3. Non-linear-Both variables move together for a time then one decreases while the other continues to increase
  4. Zero-No relationship

The most common way to measure the correlation between variables is the Pearson product-moment correlation aka correlation coefficient aka r.  Correlations are usually measured on a standardized scale that ranges from -1 to +1. The value of the number, whether positive or negative, indicates the strength of the relationship.

The Person Product Moment Correlation test confirms if the r is statistically significant or if such a relationship would exist in the population and not just the sample. Below are the assumptions

  • Subjects are randomly selected
  • Both populations are normally distributed

Here is the process for finding the r.

  1. Determine hypotheses
    • H0: = 0 (There is no relationship between the variables in the population)
    • H0: r ≠ 0 (There is a relationship between the variables in the population)
  2. Decided what the level of significance will be
  3. Calculate degrees of freedom to determine the t critical value (computer does this)
  4. Calculate Pearson’s (computer does this)
  5. Calculate t value (computer does this)
  6. State conclusion.

Below is an example

A clerk wants to see if there is a correlation between the overall grade students get on an exam and the number of words they wrote for their essay. Below are the results

Student         Grade        Words on Essay
1                             79                           147
2                             76                           143
3                             78                           147
4                             84                           168
5                             90                           206
6                             83                           155
7                             93                           192
8                             94                           211
9                             97                           209
10                          85                           187
11                          88                           200
12                          82                           150

Step 1: State Hypotheses
H0: There is no relationship between grade and the number of words on the essay
H1: There is a relationship between grade and the number of words on the essay

Step 2: Level of significance
Set to 0.05

Step 3: Determine degrees of freedom and t critical value
t-critical = + 2.228 (This info is found in a chart in the back of most stat books)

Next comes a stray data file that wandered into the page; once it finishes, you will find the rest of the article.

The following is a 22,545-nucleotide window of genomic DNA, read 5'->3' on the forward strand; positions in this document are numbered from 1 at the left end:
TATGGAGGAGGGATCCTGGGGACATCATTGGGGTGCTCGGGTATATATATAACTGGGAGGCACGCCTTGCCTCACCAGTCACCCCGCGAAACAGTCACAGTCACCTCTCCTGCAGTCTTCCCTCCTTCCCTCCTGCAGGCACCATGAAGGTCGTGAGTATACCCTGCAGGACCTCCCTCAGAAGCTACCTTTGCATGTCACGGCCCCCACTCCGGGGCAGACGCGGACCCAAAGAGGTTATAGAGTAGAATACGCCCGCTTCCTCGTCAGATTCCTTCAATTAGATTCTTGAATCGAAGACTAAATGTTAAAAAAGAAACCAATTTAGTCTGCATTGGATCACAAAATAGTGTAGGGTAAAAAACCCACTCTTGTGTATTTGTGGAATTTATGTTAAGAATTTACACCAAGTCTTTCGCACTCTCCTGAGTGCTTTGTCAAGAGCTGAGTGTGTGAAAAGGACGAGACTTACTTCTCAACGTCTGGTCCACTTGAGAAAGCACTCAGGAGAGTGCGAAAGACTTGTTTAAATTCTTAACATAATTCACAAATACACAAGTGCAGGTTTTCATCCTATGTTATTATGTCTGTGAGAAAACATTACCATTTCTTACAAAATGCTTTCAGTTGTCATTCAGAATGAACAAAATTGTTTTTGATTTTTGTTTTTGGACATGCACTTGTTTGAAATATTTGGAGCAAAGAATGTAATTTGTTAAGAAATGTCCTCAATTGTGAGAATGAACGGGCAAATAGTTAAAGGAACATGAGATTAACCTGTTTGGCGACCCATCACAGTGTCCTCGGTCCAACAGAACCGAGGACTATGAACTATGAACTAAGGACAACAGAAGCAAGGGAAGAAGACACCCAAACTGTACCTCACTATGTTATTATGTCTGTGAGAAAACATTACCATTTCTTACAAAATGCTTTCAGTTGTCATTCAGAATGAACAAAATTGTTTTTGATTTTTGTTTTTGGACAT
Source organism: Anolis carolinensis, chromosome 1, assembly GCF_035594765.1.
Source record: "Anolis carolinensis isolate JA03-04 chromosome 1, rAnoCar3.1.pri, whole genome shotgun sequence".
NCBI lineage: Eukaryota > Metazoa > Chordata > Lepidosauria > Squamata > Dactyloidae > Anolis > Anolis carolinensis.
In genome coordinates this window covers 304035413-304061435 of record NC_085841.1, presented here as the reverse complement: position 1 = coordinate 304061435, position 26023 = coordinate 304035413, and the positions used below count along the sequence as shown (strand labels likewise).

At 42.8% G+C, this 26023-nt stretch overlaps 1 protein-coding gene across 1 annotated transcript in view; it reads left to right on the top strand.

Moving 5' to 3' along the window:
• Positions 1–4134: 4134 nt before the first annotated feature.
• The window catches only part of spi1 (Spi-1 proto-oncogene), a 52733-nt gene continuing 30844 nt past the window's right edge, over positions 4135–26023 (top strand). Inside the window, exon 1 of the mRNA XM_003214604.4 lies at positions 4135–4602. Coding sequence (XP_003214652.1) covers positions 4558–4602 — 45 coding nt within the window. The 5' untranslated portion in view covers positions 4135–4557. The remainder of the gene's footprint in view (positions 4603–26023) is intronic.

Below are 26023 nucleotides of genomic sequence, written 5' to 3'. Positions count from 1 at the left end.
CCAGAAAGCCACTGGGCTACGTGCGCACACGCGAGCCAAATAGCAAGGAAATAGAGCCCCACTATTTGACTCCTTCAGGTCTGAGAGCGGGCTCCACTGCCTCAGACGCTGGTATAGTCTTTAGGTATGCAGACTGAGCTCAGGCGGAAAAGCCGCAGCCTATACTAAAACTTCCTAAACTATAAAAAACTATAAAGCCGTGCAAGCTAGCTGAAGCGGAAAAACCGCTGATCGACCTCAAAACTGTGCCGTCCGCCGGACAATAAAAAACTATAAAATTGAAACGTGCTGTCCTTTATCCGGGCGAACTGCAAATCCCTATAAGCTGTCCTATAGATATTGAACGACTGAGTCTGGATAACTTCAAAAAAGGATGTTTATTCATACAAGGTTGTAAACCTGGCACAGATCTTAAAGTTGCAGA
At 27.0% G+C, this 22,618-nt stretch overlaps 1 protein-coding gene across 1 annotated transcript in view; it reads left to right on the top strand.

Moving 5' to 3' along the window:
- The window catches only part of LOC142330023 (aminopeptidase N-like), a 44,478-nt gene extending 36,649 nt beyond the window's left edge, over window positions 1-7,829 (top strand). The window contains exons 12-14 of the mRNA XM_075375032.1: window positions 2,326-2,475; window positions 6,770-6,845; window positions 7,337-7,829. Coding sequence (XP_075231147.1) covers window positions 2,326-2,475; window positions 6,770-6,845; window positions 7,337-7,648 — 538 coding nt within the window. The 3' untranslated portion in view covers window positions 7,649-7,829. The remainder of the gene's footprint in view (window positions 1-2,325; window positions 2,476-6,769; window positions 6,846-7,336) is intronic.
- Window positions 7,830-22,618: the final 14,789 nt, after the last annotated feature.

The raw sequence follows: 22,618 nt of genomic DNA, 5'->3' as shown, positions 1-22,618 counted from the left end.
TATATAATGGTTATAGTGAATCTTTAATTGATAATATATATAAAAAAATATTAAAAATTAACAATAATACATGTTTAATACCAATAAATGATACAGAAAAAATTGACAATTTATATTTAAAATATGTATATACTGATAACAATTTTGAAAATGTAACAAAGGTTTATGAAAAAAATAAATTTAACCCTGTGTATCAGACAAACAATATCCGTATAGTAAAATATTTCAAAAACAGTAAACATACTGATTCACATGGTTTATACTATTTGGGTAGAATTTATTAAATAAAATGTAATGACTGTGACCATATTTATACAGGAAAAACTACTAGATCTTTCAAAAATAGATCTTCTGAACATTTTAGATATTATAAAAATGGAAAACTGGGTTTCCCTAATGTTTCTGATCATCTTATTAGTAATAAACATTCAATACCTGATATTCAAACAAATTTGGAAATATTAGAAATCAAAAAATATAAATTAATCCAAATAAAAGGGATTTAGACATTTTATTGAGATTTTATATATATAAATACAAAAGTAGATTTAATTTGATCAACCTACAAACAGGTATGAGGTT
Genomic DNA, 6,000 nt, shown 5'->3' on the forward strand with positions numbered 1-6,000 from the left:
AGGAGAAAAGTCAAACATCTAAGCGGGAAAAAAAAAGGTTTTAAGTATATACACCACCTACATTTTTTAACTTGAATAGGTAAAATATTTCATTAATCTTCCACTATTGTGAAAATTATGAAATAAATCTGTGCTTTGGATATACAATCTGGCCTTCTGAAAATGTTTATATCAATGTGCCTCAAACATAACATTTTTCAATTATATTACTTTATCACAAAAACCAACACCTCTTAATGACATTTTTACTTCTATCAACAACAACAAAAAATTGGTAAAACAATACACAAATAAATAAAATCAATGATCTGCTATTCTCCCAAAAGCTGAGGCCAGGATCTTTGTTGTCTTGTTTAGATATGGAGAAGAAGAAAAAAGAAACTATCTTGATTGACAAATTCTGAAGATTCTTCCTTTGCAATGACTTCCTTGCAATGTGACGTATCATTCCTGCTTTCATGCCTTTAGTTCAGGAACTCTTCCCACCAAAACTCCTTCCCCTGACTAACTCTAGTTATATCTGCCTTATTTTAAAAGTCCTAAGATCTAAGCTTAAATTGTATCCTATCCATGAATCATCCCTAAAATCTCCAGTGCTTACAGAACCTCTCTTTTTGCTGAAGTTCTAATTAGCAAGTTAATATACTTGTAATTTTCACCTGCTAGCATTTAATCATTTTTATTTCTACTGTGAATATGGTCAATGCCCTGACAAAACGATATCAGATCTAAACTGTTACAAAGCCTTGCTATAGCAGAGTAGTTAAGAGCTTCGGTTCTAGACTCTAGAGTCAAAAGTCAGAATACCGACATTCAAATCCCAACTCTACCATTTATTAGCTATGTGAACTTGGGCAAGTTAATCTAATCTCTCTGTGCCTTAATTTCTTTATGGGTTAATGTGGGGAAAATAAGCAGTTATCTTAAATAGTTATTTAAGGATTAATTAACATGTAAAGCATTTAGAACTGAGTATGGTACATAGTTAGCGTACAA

Step 4: Compute r
r = 0.93                       (calculated by the computer)

Step 5: Decision rule. Calculate t-value for the r

t-value for r = 8.00  (Computer found this)

Since the computed t-value of 8.00 is greater than the t-critical value of 2.228 we reject the null hypothesis.

Step 6: Conclusion
Since the null hypothesis was rejected, we conclude that there is evidence that a strong relationship between the overall grade on the exam and the number of words written for the essay. To make this practical, the teacher could tell the students to write longer essays if they want a better score on the test.


When a null hypothesis is rejected there are several possible relationships between the variables.

  • Direct cause and effect
  • The relationship between X and Y may be due to the influence of a third variable not in the model
  • This could be a chance relationship. For example, foot size and vocabulary. Older people have bigger feet and also a larger vocabulary. Thus it is a nonsense relationship

Curriculum Design: Correlation Design

Correlation design is similar to broad-field design in that it is focused on integration. The difference is that correlation design combines only two subjects while broad-field will combine several subjects.  In many ways, one could say that correlation design is a simplistic version of broad-field design.

Some examples of correlation design include biochemistry, which is the combining of biology and chemistry. Other examples include social psychology, which is sociology and psychology; bio-statistics, which is biology and statistics; and music technology, which focuses on music and its use through technology.  Generally, correlation design is found at the university level where students need expertise in specific subjects.

The advantages of correlation design are that it fills in the gaps within curriculum of two subjects that are related. The two subjects are combined in innovative ways and the students are able to see the connections between the two of them.

The disadvantages are that few teachers have enough expertise in the two subjects to successful correlate them in a curriculum. In addition, few teachers have the time to collaborate with their peers on a project such as this.  Despite these issues, correlation design is an option for teachers interested in creating a unique curriculum for the needs of their students.